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Section 51.9 Diffraction of Light Bootcamp

Subsection 51.9.1 Single-slit Diffraction

Subsection 51.9.2 Double-slit Diffraction

Subsection 51.9.3 Diffraction by a Circular Aperture

Subsection 51.9.4 Diffraction Grating

Subsection 51.9.5 Miscellaneous

A single slit is illuminated by two light waves of wavelengths 440 nm and an unknown \(\lambda\) such that the second diffraction minimum of 440-nm coincides with the third diffraction minimum for \(\lambda\text{.}\) Find \(\lambda\text{.}\)

Equate the sines of the angles of the two conditions.




Equating the angles is the same as equating the sines of those angles. Therefore, we will get the following condition from the given data.

\begin{equation*} \dfrac{2\times 440\: \textrm{nm}}{a} = \dfrac{3\:\lambda}{a},\ \ \Longrightarrow\ \ \lambda = 293.3\:\textrm{nm}. \end{equation*}
Prove that in a double-slit experiment if the width \(b\) and the center-to-center distance \(a\) are related by \(a = p b\text{,}\) then the number of peaks inside the central maximum of the diffraction peak is \(2p+1\text{.}\)

First find half width or \(m^\prime=1\) minimum of the central peak of diffraction, and, then find the maximum interference order for that angle.




The half width of the central peak of the diffraction pattern gives

\begin{equation*} b\:\sin\theta_{\textrm{hw}} = \lambda. \ \ \ \ (1) \end{equation*}

Within this angle the maximum constructive interference order will be

\begin{equation*} m_{\textrm{max}}\: \lambda = a\:\sin\theta_{\textrm{hw}}.\ \ \ \ (2) \end{equation*}

The total number of constructive interference max will be

\begin{equation*} n = 2 m_{\textrm{max}} + 1\ (\textrm{including } m = 0) = 2 p + 1\ \ (\textrm{using (1) and (2).}) \end{equation*}

Red light (wavelength 632.8 nm in air) from a helium-neon laser is incident on a single slit of width 0.05 mm. The entire apparatus is immersed in water of refractive index \(\frac{4}{3}\text{.}\) Determine the angular width of the central peak.


Wavelength wil lbe different in water.




The wavelength in water, \(\lambda = \lambda_0/n = 474.6\) nm. The angular width will be obtained from twice the angle for \(m=1\) diffraction minimum.

\begin{align*} \Delta \theta \amp = 2\theta_1\\ \amp = 2\:\sin^{-1}\left(\dfrac{\lambda}{b} \right)=2\:\sin^{-1}\left(\dfrac{ 474.6\:\textrm{nm}}{0.05\: \textrm{mm}} \right)\\ \amp = 0.19\:\textrm{rad}. \end{align*}

A light ray of wavelength 461.9 nm emerges from a 2 mm circular aperture of a krypton ion laser. Due to diffraction the beam expands as it moves out. How large is the central bright spot at (a) 1 m, (b) 1 km, (c) 1000 km, and (d) at the surface of the Moon at a distance of 400,000 km from the Earth.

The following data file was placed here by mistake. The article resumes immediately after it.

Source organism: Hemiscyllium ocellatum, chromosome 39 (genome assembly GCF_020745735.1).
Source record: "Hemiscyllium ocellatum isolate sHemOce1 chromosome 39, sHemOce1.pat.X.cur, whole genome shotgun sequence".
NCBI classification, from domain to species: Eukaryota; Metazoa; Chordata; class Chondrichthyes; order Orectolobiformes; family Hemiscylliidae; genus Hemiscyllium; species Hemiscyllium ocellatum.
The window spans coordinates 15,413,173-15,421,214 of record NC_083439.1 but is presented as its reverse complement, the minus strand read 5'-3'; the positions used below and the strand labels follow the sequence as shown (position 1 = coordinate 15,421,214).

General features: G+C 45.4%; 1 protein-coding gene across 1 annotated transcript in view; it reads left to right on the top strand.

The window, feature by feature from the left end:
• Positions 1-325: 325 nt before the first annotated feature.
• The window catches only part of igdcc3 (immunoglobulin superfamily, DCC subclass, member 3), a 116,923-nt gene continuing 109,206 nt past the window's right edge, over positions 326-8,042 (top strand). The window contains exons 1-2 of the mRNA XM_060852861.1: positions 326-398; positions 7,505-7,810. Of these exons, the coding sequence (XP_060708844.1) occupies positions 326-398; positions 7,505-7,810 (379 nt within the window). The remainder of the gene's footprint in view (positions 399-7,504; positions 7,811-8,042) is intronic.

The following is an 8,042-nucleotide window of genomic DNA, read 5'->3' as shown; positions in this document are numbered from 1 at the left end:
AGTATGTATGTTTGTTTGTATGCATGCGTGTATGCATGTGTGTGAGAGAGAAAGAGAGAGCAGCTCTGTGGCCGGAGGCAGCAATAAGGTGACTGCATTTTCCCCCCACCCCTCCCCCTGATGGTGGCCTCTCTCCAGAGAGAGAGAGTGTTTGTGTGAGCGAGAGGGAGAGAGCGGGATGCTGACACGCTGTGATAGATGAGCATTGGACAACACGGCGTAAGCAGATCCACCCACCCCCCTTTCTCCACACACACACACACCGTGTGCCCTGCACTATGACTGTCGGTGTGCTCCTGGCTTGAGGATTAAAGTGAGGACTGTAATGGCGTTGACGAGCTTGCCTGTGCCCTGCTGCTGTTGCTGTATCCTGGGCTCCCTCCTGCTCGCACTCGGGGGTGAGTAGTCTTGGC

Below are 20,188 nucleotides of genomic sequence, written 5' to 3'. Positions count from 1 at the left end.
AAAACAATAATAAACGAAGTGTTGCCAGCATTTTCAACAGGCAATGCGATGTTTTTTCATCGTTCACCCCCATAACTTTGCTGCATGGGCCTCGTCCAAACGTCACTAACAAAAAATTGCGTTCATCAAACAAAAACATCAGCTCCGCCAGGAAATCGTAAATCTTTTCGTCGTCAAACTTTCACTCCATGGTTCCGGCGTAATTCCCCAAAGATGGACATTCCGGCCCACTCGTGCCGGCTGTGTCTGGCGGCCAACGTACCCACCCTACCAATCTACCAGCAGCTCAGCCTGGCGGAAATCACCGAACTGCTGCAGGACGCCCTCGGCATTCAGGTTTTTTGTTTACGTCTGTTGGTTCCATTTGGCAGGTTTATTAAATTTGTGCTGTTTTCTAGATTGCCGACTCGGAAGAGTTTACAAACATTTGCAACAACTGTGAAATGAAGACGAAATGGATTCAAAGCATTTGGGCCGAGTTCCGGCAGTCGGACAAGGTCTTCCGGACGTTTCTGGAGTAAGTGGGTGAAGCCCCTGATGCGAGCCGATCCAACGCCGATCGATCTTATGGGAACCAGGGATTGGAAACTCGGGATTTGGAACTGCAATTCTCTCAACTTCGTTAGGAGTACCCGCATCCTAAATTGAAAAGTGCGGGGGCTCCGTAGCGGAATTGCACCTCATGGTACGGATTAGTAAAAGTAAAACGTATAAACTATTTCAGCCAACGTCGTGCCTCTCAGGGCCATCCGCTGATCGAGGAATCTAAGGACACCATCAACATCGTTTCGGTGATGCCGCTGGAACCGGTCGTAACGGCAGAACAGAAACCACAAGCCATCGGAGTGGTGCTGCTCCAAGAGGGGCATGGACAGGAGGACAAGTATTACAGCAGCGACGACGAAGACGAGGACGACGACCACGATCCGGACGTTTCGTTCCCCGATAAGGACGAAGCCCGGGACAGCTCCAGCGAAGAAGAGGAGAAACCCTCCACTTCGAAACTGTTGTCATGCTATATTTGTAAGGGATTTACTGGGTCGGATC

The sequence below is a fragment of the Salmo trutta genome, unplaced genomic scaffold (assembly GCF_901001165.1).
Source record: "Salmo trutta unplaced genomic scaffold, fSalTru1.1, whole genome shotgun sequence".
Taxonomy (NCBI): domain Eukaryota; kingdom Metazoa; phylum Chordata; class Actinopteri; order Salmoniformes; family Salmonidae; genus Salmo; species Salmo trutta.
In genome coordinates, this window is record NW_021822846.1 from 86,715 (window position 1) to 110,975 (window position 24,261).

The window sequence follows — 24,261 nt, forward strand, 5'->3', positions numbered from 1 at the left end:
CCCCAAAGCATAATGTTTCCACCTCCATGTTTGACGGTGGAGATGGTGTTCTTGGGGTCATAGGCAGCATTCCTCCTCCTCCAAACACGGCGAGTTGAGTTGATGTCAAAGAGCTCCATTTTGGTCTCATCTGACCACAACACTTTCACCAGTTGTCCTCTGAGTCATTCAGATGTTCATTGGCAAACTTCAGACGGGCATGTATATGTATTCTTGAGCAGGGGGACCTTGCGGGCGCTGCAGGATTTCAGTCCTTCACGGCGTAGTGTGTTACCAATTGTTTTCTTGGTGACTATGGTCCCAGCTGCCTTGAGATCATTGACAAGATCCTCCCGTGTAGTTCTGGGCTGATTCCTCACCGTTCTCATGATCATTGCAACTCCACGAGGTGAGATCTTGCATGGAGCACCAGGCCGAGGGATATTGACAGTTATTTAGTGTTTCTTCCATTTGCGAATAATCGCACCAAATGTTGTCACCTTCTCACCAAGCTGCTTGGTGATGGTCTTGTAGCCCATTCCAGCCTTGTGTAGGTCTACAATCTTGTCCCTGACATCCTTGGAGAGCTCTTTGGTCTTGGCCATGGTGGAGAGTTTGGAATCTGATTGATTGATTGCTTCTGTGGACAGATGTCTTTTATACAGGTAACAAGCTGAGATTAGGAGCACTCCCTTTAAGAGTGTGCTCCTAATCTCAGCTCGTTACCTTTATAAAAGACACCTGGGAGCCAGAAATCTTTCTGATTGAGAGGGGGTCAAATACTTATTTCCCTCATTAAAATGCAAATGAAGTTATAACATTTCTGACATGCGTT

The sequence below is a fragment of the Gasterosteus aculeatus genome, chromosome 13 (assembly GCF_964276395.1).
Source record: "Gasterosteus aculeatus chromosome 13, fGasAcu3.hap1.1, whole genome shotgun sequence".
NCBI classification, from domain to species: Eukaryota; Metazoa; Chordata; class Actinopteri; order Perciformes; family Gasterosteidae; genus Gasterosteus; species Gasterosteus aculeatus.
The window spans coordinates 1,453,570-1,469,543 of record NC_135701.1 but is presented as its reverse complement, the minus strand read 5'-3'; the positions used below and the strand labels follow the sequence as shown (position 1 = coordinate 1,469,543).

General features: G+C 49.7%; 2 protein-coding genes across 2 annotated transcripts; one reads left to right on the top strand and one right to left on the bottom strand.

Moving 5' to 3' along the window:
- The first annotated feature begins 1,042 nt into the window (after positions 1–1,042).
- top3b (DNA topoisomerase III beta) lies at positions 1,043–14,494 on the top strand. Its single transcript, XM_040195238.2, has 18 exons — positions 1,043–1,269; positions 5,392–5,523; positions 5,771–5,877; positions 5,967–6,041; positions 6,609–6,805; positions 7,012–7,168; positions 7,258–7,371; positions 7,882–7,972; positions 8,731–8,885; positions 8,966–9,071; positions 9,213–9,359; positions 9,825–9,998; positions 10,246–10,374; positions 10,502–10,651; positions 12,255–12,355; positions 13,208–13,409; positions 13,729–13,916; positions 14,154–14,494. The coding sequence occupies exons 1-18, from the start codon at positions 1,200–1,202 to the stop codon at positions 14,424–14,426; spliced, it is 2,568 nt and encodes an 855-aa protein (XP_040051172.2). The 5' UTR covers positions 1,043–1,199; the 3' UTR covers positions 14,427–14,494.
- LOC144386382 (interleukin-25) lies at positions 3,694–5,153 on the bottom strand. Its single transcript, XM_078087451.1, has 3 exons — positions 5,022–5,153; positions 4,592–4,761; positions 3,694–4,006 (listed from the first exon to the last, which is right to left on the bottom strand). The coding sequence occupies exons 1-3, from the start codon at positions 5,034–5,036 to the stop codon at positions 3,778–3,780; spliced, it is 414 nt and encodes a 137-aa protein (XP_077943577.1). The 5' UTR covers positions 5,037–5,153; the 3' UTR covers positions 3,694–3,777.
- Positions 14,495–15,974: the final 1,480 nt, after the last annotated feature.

Find angular width in radians first, then multiply it by distance.


(a) \(0.28\: \textrm{mm}\text{,}\) (b) \(280\: \textrm{mm}\text{,}\) (c) \(280\: \textrm{m}\text{,}\) (d) \(112\: \textrm{km}\text{.}\)


We start with the angular width calculation. \[ \Delta \theta = 1.22 \dfrac{\lambda}{D} = 1.22\: \dfrac{ 461.9\:\textrm{nm}}{2\: \textrm{mm}} = 0.00028\:\textrm{rad}. \] Using \(L\Delta \theta\) we find the diameter of the beam at different \(L\)'s.

\begin{align*} \amp \textrm{(a)}\ \ 0.28\: \textrm{mm},\\ \amp \textrm{(b)}\ \ 280\: \textrm{mm},\\ \amp \textrm{(c)}\ \ 280\: \textrm{m},\\ \amp \textrm{(d)}\ \ 112\: \textrm{km}. \end{align*}

A spy satellite is reputed to be able to resolve objects 10 cm apart while operating 200 km above the surface of the Earth. What is the diameter of the aperture of the telescope if the resolution is only limited by the diffraction effects? Use 550 nm for light.


At the Raleigh criterion, angle of separation will equal width of the Airy's disk.


\(1.34\text{ m}\text{.}\)


We can use the same setup as we used for resolving objects on the moon.

Here, we want the angular separation, \(\theta\approx y/x \) to be greater than the angular width of the Airy's disk, namely, \(\theta_R=1.22\lambda/D\text{.}\) Therefore, we get at-the-Raleigh-criterion to be

\begin{equation*} \frac{y}{x} = 1.22\frac{\lambda}{D}. \end{equation*}


\begin{equation*} D = 1.22\frac{ x \lambda}{y} = 1.22\frac{ 200\times 10^3 \times 550\times 10^{-9}}{0.1} = 1.34\text{ m}. \end{equation*}